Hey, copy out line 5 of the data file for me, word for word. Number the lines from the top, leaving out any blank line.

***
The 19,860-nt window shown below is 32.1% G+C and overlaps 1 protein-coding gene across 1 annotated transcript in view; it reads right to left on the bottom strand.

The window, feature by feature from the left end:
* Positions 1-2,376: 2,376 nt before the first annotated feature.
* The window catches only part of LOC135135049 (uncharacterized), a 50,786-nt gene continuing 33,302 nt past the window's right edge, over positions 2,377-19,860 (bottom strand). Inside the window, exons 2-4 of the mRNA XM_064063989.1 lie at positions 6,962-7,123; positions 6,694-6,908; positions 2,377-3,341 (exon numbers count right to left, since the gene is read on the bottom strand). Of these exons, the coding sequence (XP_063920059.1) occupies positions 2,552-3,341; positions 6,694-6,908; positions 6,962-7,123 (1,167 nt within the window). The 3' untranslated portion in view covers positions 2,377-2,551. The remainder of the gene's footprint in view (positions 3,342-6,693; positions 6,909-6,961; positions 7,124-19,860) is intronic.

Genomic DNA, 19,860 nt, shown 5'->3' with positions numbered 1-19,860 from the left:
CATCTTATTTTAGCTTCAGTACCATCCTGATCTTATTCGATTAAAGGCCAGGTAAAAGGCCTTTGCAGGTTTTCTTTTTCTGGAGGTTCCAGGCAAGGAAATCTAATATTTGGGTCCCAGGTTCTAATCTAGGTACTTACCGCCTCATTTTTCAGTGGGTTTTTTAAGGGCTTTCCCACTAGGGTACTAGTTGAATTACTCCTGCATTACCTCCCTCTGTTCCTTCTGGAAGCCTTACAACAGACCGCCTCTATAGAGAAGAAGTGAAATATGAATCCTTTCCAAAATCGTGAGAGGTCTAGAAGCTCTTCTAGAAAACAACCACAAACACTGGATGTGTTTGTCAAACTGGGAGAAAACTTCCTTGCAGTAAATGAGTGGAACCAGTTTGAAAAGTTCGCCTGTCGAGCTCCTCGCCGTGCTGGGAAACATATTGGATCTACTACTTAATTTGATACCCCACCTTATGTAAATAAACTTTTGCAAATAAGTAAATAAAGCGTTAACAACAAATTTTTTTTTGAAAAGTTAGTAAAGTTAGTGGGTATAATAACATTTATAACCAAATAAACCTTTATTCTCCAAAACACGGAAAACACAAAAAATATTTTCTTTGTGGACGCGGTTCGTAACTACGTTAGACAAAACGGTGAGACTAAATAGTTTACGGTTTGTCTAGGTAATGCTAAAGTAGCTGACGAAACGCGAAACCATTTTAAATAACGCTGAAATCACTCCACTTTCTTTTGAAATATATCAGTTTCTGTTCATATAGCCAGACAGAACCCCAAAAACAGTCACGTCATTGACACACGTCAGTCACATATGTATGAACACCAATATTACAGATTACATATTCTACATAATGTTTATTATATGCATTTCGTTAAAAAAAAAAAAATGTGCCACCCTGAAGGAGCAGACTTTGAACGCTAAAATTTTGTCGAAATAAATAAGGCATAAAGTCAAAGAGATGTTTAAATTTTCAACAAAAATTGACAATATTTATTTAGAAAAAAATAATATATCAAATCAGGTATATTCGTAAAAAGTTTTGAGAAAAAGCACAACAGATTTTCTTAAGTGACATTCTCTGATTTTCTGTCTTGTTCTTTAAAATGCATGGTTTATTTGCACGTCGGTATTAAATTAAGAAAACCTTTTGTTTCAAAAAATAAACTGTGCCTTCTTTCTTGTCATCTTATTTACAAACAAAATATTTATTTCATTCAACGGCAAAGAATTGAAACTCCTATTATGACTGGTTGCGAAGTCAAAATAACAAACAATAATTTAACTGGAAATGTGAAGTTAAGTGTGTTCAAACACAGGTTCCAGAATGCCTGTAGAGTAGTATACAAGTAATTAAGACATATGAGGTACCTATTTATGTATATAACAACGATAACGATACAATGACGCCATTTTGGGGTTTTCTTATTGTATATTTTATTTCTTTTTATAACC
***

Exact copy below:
Genomic DNA, 19,860 nt, shown 5'->3' with positions numbered 1-19,860 from the left: